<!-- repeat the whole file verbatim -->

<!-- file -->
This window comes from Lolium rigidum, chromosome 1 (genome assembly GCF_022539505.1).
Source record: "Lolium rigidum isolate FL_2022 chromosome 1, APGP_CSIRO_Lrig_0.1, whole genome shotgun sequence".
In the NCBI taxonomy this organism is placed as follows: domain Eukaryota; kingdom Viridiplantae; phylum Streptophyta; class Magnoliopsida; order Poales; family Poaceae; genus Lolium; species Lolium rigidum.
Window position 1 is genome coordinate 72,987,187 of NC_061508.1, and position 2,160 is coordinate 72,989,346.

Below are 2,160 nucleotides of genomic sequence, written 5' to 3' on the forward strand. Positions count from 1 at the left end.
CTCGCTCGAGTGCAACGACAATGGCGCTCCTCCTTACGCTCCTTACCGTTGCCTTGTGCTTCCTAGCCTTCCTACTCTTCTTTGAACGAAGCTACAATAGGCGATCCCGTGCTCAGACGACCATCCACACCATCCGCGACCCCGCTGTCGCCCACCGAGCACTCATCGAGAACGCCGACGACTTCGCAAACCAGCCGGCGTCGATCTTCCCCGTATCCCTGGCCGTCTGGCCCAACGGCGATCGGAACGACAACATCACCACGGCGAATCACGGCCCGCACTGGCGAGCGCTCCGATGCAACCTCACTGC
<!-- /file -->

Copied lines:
This window comes from Lolium rigidum, chromosome 1 (genome assembly GCF_022539505.1).
Source record: "Lolium rigidum isolate FL_2022 chromosome 1, APGP_CSIRO_Lrig_0.1, whole genome shotgun sequence".
In the NCBI taxonomy this organism is placed as follows: domain Eukaryota; kingdom Viridiplantae; phylum Streptophyta; class Magnoliopsida; order Poales; family Poaceae; genus Lolium; species Lolium rigidum.
Window position 1 is genome coordinate 72,987,187 of NC_061508.1, and position 2,160 is coordinate 72,989,346.

Below are 2,160 nucleotides of genomic sequence, written 5' to 3' on the forward strand. Positions count from 1 at the left end.
CTCGCTCGAGTGCAACGACAATGGCGCTCCTCCTTACGCTCCTTACCGTTGCCTTGTGCTTCCTAGCCTTCCTACTCTTCTTTGAACGAAGCTACAATAGGCGATCCCGTGCTCAGACGACCATCCACACCATCCGCGACCCCGCTGTCGCCCACCGAGCACTCATCGAGAACGCCGACGACTTCGCAAACCAGCCGGCGTCGATCTTCCCCGTATCCCTGGCCGTCTGGCCCAACGGCGATCGGAACGACAACATCACCACGGCGAATCACGGCCCGCACTGGCGAGCGCTCCGATGCAACCTCACTGC